So what about the claim that pain is objectively bad in the reasons-implying sense?  If the badness of pain is subjective, this means that the reason that we have to want that pain not occur (and to avoid it, want it to cease, etc.) depends for its existence on the beliefs, desires, goals, interests, or judgments of subjects. This seems implausible. That I have a reason to avoid pain depends on the qualitative character of pain. The nature of the experience gives me a reason to want that it not occur. This seems true regardless of my (or anyone else’s) desires. Even if I wanted it to occur, for its own sake, this would not change the fact that I have reasons to want that it not occur.

Suppose you meet a person who tells you that he wants to jab a metal fork into his eyeball. When asked, he admits that he expects that doing so will cause tremendous pain and that he will intensely dislike the experience, but nonetheless he still wants to do it. Should we say about such a person that he has no reason to not stab himself in the eye with a metal fork? Should we say that he has a reason to stab himself? It seems to me that the answer to both questions is no. Since stabbing himself in the eye will cause intense pain, he has a strong reason to refrain from doing so. And he has this reason regardless of what he wants.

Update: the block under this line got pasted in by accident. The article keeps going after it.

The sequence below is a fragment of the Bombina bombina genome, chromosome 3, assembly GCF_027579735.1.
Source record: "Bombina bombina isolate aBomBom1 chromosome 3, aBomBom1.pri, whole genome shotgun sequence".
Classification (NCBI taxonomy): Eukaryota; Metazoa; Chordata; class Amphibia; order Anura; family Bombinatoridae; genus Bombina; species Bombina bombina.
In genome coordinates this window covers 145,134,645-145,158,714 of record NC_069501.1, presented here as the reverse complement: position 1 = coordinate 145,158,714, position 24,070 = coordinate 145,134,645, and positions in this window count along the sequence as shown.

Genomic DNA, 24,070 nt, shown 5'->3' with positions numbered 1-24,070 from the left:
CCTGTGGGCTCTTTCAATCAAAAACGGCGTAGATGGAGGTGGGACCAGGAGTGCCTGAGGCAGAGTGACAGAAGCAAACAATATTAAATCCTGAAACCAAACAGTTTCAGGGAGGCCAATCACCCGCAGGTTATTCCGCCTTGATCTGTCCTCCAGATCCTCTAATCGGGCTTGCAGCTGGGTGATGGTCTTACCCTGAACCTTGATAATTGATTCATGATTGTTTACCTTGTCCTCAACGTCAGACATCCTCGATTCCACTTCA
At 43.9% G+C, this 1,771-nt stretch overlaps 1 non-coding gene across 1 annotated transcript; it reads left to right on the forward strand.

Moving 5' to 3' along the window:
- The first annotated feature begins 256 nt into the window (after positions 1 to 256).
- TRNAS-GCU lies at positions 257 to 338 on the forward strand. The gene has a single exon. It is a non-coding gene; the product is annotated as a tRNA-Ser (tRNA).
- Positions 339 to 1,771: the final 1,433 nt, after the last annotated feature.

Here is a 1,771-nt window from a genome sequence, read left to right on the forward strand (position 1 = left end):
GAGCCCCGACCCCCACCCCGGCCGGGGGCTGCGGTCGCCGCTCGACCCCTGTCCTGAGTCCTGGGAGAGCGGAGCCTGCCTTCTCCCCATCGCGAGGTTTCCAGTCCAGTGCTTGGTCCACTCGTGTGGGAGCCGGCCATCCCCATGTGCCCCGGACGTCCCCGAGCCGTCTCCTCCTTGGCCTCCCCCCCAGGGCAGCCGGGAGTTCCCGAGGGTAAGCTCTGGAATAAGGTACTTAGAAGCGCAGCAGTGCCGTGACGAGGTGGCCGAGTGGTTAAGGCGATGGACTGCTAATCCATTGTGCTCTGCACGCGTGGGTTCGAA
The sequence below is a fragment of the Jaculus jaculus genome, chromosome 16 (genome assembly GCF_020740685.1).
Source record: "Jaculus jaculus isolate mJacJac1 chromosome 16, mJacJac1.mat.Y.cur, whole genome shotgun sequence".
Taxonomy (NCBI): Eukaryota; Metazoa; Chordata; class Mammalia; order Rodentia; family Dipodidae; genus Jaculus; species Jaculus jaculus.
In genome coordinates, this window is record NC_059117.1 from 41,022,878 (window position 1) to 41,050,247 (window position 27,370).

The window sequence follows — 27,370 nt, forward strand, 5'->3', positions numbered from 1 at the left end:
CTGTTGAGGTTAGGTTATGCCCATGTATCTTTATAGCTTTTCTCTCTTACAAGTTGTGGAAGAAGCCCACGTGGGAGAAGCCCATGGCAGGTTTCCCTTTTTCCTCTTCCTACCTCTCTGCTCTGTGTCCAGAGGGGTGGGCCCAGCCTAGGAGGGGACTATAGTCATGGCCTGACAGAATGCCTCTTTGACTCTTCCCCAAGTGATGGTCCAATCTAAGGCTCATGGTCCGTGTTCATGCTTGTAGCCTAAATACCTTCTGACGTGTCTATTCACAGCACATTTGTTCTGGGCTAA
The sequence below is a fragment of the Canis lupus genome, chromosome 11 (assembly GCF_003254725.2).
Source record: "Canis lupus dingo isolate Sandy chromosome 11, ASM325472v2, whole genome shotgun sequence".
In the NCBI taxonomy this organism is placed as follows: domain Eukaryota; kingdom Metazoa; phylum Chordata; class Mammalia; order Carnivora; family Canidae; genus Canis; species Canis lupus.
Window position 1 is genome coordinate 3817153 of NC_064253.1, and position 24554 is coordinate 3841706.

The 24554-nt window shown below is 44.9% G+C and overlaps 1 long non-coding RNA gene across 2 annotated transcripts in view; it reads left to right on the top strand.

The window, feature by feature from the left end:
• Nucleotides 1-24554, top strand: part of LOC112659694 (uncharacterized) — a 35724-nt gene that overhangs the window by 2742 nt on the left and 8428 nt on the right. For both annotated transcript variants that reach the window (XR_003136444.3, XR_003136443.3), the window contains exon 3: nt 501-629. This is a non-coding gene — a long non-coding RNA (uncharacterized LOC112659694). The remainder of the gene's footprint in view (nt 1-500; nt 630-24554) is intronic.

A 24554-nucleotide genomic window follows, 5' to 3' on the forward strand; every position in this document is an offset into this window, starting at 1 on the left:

There are philosophers who argue that all reasons depend on desires (or desire-like mental states). Such philosophers defend a version of what I have previously referred to as the DBR (desire-based reasons) thesis. This is not the place for a full examination of the DBR thesis. In a future article, I will offer some reasons to think that the DBR thesis is false. For now, I will only note that, if DBR is true, then we only have reasons to avoid pain if we have some desire the satisfaction of which requires (or is furthered by) our avoidance of pain. If DBR is true, we have no reason to avoid pain for its own sake.

One final point: The claim that goodness and badness in the reason-implying sense (which is the morally relevant sense) are objective is just the claim that there are reasons to respond positively to pleasure (by wanting that it occur, pursuing it, etc.) and reasons to respond negatively to pain (by wanting that it not occur, avoiding it, etc.) and that these reasons do not depend on the goals, interests, desires, beliefs, or judgments of any subject. The existence of such reasons does not seem to have any bizarre metaphysical or epistemological consequences.